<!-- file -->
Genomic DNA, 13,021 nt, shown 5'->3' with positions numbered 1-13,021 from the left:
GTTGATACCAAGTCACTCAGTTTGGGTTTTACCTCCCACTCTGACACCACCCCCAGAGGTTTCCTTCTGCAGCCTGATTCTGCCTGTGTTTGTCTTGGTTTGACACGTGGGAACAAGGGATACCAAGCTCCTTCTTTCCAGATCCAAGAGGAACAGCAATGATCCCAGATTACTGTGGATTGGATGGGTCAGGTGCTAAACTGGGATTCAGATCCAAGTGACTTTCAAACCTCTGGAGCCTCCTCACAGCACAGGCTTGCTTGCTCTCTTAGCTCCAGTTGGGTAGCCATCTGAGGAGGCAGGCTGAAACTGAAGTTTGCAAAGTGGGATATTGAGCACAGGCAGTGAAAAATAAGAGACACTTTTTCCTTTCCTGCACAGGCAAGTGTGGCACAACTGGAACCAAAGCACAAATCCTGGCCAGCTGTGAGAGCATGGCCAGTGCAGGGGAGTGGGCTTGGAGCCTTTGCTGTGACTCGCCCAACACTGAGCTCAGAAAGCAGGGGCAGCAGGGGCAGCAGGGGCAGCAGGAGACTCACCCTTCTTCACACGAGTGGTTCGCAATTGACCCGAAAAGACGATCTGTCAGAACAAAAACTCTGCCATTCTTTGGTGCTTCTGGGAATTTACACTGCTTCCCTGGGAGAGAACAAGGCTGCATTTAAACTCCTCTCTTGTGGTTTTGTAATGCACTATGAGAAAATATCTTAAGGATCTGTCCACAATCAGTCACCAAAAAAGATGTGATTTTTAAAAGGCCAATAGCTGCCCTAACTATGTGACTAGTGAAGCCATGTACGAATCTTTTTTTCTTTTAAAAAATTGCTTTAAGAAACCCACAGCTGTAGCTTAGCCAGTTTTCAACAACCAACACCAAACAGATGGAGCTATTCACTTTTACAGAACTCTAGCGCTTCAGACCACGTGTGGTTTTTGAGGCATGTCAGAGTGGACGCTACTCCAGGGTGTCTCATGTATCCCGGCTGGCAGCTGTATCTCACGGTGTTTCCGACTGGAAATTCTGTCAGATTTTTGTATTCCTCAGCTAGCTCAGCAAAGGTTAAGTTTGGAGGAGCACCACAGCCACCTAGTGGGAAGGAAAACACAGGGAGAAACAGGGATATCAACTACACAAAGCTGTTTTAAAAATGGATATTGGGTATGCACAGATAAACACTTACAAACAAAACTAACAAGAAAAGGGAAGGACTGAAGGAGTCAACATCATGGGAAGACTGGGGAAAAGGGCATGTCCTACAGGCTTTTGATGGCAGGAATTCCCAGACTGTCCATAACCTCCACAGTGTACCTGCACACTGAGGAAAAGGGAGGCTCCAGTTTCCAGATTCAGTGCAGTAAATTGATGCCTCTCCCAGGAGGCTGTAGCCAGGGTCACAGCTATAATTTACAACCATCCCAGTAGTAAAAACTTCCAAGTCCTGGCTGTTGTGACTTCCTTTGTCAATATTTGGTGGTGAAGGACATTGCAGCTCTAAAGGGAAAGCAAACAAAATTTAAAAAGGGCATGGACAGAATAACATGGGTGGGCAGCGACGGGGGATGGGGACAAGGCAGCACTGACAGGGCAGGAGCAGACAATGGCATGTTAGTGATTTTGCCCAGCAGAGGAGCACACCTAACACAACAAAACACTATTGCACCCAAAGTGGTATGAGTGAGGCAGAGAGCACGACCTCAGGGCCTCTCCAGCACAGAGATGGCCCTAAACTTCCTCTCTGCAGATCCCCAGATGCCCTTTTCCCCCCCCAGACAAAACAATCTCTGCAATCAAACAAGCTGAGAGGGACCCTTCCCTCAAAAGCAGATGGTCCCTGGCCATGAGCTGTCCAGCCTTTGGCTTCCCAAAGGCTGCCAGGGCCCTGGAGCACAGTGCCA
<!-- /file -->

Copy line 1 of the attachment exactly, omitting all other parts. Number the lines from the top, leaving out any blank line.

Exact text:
Genomic DNA, 13,021 nt, shown 5'->3' with positions numbered 1-13,021 from the left: